Federal Bill Would Mandate Anti-Theft 'Kill Switch' in All Smartphones
Following last week's introduction of a California State bill that would require all cellular phones sold in the state to include antitheft technology, four senators have today introduced (via Re/code) The Smartphone Theft Prevention Act, a similar federal bill that would mandate the inclusion of such a "kill switch" in all smartphones sold across the country.
The bill would require smartphones to be equipped with both a kill switch to make a lost or stolen device inoperable and a system allowing consumers to remotely wipe their personal data.
"This legislation will help put consumers in control of their cell phone data through a 'kill switch' to immediately disable a stolen phone. Victims of cell phone theft should be able to fight back so they aren't victimized again through data and identity theft. And thieves should know that whenever they steal a cell phone, they won't be able to use it or sell it."
Introduced by U.S. Senators Amy Klobuchar, Barbara Mikulski, Richard Blumenthal, and Mazie Hirono, the act is also supported by New York State Attorney General Eric Schneiderman and San Francisco District Attorney George Gascón, who have both been highly vocal about decreasing smartphone theft through a kill switch system built into smartphones.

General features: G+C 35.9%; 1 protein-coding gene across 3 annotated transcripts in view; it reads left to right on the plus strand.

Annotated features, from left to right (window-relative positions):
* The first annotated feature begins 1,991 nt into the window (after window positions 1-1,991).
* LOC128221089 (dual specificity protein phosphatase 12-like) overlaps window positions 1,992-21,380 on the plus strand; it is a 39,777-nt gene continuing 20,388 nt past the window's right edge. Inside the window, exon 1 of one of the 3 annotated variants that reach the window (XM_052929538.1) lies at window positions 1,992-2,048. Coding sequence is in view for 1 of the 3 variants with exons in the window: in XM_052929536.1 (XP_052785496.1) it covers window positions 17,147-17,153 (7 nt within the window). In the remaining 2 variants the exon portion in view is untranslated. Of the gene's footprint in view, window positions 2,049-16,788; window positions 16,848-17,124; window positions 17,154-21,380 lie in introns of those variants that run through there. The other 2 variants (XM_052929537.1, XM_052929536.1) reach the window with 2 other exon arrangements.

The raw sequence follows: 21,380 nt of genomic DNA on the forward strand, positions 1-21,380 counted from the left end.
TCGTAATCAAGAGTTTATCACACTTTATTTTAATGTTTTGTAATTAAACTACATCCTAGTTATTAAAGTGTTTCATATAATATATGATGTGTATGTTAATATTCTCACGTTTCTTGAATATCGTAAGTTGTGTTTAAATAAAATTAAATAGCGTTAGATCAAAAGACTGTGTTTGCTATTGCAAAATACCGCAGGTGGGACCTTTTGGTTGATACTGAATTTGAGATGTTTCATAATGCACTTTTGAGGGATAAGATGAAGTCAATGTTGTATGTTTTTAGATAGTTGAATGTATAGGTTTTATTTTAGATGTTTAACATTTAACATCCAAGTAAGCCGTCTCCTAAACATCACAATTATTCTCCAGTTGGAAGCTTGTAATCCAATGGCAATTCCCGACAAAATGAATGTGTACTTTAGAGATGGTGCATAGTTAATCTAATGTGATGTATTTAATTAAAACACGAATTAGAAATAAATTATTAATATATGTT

As with the California bill, it is likely that Apple's Activation Lock, introduced alongside iOS 7, satisfies the listed requirements. Activation Lock effectively disables a stolen smartphone by preventing it from being wiped and reactivated without an Apple ID and password. Apple's Find My iPhone also allows for devices to be remotely wiped and locked.
Cellular industry group CTIA has already spoken out against the newly introduced legislation, calling on lawmakers to criminalize tampering with mobile device identifiers rather than requiring cell phone manufacturers to build kill switches into their devices.
"Rather than impose technology mandates, a better approach would be to enact Senator Schumer's legislation to criminalize tampering with mobile device identifiers. This would build on the industry's efforts to create the stolen device databases, give law enforcement another tool to combat criminal behavior, and leave carriers, manufacturers, and software developers free to create new, innovative loss and theft prevention tools for consumers who want them."
The CTIA has long opposed kill switches and instead supports a nationwide database of stolen phones as an alternative solution. Though a database of stolen phones was created in cooperation with the four major U.S. carriers in 2012, it is said to be largely ineffectual.
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